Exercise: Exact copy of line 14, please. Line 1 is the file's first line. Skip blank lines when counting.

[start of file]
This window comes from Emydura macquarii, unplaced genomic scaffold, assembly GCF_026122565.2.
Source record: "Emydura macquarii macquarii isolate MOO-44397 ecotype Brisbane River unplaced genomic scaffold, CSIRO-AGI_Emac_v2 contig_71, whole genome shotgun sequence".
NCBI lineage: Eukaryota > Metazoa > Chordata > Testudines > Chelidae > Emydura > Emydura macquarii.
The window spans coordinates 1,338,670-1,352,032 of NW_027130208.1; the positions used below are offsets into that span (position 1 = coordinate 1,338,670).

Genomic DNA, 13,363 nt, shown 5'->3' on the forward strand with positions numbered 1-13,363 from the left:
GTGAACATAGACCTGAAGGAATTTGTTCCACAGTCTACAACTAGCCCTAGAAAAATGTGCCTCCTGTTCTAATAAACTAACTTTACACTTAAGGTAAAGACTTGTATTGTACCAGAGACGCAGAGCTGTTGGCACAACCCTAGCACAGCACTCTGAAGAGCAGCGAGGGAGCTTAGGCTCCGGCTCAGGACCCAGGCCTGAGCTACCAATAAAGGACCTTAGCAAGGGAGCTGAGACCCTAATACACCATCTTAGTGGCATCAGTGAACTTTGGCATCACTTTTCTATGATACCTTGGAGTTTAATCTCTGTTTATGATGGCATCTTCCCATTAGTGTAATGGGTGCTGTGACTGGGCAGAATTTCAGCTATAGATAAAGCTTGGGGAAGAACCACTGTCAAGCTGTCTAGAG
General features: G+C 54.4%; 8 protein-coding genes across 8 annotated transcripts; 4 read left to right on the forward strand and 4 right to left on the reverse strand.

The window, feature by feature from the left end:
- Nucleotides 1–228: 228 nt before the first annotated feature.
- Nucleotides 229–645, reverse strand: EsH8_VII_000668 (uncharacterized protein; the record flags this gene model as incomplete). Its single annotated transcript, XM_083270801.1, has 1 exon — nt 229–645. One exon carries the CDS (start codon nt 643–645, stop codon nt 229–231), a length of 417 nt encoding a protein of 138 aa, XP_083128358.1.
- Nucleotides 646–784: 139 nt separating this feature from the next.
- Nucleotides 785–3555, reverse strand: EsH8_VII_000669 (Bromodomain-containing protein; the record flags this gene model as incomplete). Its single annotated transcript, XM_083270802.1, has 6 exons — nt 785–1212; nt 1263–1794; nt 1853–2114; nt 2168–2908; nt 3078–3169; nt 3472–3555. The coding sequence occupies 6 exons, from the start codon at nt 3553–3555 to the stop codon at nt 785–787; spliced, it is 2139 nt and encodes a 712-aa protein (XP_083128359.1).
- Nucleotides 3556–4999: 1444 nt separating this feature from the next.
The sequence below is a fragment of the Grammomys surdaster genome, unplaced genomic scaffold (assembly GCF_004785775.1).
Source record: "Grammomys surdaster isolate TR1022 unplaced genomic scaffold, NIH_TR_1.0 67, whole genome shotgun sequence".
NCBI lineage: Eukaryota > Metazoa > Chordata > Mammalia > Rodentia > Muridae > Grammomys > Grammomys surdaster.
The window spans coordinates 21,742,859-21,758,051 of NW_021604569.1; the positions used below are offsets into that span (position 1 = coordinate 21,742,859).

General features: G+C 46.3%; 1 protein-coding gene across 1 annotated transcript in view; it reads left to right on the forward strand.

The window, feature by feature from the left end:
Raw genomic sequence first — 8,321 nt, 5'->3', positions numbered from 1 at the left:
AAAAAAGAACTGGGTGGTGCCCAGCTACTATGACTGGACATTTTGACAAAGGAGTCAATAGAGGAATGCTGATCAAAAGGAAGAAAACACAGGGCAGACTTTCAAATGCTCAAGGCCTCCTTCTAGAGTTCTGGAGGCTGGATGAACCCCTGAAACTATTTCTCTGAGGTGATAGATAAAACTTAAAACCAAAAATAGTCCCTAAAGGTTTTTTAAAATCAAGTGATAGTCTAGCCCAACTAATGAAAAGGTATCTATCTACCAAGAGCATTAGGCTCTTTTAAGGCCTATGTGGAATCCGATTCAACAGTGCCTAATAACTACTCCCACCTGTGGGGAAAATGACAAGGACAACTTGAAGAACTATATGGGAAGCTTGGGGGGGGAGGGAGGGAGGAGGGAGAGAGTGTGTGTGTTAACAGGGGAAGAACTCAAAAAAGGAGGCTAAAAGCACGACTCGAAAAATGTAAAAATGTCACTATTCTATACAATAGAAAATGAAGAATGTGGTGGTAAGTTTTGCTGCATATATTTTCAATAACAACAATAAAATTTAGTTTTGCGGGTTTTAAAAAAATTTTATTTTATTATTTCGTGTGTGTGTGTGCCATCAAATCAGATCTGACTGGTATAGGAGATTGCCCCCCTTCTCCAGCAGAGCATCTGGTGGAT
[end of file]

The sequence below is a fragment of the Grammomys surdaster genome, unplaced genomic scaffold (assembly GCF_004785775.1).